And now there’s an effort to make that happen.
Family Health Centers of San Diego, which operates community clinics in low-income neighborhoods, is launching pop-up COVID-19 testing sites at four locations across the county.
KPBS Health Reporter Tarryn Mento has details.
Family Health Centers of San Diego is offering COVID testing this week only at its Chula Vista clinic. Testing will then move each week to three other sites in South Eastern San Diego, the city of El Cajon and San Diego's Logan Heights neighborhood.
A spokesman confirmed the testing is open to asymptomatic individuals but only Family Health Centers patients who are 12 years or older. Appointments aren't required but the nonprofit can only conduct about 150 tests each day.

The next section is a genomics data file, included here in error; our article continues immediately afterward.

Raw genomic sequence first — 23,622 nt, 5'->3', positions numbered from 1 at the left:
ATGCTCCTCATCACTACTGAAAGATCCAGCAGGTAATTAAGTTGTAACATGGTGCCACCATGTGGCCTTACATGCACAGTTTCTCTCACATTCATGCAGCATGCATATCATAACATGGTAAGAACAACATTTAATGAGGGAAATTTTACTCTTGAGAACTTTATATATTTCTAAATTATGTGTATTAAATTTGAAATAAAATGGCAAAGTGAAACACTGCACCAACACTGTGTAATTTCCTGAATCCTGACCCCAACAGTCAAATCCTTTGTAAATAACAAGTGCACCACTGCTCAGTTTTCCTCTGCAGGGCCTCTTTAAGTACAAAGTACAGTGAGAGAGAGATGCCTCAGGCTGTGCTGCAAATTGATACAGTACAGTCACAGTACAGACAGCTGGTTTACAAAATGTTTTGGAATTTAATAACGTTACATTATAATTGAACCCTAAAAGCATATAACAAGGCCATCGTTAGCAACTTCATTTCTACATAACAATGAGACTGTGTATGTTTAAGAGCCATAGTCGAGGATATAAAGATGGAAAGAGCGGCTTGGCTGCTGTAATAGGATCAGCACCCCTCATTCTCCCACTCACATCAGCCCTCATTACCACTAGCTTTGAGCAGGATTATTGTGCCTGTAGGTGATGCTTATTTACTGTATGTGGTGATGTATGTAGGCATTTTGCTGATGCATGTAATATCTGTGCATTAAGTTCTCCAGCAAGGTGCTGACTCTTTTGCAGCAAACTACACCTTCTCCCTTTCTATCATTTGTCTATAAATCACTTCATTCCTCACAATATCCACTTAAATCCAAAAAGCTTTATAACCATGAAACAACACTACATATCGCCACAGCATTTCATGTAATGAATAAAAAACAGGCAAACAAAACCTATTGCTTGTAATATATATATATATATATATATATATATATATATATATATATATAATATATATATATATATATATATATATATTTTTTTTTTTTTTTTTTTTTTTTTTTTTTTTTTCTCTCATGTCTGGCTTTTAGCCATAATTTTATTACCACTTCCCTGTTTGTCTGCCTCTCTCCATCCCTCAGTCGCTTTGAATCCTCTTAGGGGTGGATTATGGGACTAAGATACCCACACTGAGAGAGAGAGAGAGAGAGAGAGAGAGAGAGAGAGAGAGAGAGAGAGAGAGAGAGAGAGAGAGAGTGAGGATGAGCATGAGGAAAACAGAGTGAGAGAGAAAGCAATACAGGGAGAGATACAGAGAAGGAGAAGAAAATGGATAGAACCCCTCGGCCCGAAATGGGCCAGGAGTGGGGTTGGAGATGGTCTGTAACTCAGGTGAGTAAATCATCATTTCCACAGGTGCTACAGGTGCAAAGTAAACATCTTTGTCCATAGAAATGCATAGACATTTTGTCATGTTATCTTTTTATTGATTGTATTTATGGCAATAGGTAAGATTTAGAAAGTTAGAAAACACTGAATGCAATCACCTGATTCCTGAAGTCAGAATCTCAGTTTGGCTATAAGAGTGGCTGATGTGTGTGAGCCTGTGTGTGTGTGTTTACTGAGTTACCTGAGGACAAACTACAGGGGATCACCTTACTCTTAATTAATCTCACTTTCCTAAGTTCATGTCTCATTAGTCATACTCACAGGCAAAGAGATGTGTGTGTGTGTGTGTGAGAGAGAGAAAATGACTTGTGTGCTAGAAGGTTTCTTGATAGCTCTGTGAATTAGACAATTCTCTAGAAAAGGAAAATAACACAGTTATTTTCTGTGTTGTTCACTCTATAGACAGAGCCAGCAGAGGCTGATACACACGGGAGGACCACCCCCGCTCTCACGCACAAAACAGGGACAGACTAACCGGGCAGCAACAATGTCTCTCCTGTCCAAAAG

Testing in Chula Vista is only today through Friday. Go to KPBS.org for details on testing at the other locations.
Family Health Centers is also one of the organizations tapped to participate in the first meeting of the county's laboratory testing task force. That meeting is happening today.
San Diego County Public Health Officer Dr. Wilma Wooten said the new committee will examine how to further increase testing at facilities across the region.
Hundreds gathered in Pacific beach Sunday afternoon to protest the governor's stay at home order.
But as KPBS reporter Matt Hoffman tells us, some seemed to be making other political statements.
Shortly before 1pm Sunday a crowd started gathering at Grand avenue and mission blvd.. PPeople moved toward the lifeguard tower. They were chanting--
And had signs saying things like "COVID is a lie, All citizens are granted the same right to work, close sacramento forever, recall newsom and all workers are essential"
It was unclear if some were protesting the stay at home order.. Or rather taking other political stances.There were many flags and signs supporting President Trump. Other signs read "Vaccine makers are exempt from liability"